Dr. Pavlov didn’t try to re-create the human brain. He
intended QAI as an improvement over evolution. Their data centers weren’t
modeled after the human mind either; his metal creations used sophisticated
sensors, cutting-edge algorithms, and seamless processing in mechanized
learning patterns. Smartbots could perform single tasks alone, or work together
in groups, like bees – harmonized, melding as a single united force.

Pavlov’s robots resembled the human form, but they weren’t
cyborgs. Smartbots were all machine – metal and energy, devoid of souls. They
could do the heavy lifting and outwork any human. Slowly, the orders started
coming.

One by one, businesses purchased them. QAI Smartbots came in
two models:

Design One: -
A.I.L.
Model #0091
(Automaton Industrial Loader)
The massive and powerful Heavy-Duty workhorse.

Design Two: -
A.R.U.
Model #0092
(Automaton Personnel Retirement Unit)
The nimble, man-sized, office couriers.

At first, the machines’ biggest crime was knocking off
low-level factory workers. Nicknamed, “Al,” Industrial Corporations gobbled the
Heavy-Duty A.I.L. units into their commercial arenas. The smaller A.R.U. model
was soon nicknamed “Art,” and became bona fide office staff in many of the
businesses that could afford to purchase them.

Year 2997:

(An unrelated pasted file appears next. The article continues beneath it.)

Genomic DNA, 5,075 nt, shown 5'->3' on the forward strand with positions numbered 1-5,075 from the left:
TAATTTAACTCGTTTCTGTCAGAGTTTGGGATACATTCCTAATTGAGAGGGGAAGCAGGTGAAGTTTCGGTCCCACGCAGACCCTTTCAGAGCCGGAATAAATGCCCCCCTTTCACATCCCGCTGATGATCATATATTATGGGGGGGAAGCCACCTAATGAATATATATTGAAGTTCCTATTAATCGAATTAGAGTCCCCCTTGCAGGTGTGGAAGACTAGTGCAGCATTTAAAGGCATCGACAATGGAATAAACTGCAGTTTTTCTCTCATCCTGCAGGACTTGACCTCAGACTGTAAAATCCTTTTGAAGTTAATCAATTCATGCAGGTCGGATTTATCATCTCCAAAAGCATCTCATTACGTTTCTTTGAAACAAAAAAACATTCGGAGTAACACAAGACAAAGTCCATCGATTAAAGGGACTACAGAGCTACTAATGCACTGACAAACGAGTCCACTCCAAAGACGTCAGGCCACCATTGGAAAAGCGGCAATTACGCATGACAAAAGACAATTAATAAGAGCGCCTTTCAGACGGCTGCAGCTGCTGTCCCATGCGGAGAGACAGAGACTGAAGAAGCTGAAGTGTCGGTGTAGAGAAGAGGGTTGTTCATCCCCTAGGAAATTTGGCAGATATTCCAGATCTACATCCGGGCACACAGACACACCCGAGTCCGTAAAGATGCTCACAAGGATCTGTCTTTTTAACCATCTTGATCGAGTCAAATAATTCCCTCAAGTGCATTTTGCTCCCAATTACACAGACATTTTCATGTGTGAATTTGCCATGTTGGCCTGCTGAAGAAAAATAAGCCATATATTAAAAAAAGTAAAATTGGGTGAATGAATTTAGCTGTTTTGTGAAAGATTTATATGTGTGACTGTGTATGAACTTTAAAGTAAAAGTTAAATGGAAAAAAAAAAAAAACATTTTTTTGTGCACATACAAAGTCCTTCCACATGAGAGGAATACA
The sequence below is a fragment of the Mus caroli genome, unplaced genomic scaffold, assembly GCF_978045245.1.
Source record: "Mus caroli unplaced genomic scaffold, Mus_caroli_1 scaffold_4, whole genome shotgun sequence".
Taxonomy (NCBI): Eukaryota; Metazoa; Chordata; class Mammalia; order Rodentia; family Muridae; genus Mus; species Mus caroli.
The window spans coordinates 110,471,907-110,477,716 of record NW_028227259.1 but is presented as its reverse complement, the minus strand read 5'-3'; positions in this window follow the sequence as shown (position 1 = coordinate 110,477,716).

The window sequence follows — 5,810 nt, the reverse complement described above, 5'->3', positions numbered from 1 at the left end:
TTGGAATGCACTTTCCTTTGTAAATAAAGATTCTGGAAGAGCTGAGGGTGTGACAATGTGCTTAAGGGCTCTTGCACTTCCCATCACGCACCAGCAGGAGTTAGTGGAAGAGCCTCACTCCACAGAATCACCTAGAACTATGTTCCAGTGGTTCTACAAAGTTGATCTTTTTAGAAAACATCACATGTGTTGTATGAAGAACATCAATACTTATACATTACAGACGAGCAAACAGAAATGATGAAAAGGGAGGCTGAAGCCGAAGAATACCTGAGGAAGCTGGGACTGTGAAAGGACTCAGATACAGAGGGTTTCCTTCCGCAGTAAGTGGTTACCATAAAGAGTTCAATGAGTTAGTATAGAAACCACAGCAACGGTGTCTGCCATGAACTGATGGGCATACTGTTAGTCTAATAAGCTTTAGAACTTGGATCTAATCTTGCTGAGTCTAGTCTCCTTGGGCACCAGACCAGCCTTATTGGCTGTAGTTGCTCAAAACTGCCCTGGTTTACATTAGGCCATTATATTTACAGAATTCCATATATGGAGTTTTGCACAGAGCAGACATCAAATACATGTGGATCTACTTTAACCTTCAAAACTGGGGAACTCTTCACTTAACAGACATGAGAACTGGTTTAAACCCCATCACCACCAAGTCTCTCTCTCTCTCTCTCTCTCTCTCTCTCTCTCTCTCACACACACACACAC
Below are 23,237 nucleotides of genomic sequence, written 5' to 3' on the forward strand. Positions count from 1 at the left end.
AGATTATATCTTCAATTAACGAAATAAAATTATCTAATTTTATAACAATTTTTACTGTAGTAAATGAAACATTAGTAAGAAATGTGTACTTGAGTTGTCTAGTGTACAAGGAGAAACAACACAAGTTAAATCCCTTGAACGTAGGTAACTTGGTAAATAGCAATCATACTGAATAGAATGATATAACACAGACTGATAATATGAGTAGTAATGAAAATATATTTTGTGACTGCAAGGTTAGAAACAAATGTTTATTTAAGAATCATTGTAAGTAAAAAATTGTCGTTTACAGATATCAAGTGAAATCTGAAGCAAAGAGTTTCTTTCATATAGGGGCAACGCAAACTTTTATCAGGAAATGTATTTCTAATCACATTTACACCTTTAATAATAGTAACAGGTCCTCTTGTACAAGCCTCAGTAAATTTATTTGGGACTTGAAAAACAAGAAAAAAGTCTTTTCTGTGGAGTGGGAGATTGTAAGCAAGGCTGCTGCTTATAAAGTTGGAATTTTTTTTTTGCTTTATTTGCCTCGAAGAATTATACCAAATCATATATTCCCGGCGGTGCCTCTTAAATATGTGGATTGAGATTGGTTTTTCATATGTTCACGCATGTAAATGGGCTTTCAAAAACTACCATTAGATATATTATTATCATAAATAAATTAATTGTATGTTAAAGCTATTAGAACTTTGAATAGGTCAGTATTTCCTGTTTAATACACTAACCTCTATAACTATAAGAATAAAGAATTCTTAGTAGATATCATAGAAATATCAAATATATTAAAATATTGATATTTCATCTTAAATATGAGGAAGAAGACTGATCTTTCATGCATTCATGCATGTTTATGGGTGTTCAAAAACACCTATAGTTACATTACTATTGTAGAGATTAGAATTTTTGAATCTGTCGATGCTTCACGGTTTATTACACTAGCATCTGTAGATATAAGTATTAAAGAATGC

Global
Autonomics Corporation, Inc. supplies over half of the world’s businesses with
Smartbots. Increased purchases meant decreased production costs. Every
profitable small business bought one. They trickled down… Wealthy individuals
began owning them.

Pavlov’s Smartbots pervaded every continent, living among us
and seen as super workers. Mankind viewed Smartbots as the catalyst to a
thriving global economy. Recognized as saviors to some, they were regarded as
proprietors of prosperity. Inhabitants of third world countries worshipped them
as if they were gods; other primitive cultures saw them as shiny devils.

 
Not that it mattered
since the damn things were almost bullet proof, but Global Autonomics
Corporation Inc., had a strict company policy: “Don’t tamper, alter, or attempt
to disassemble one single bolt from one single bot.” Doing so immediately
caused the ten-year warranty to expire.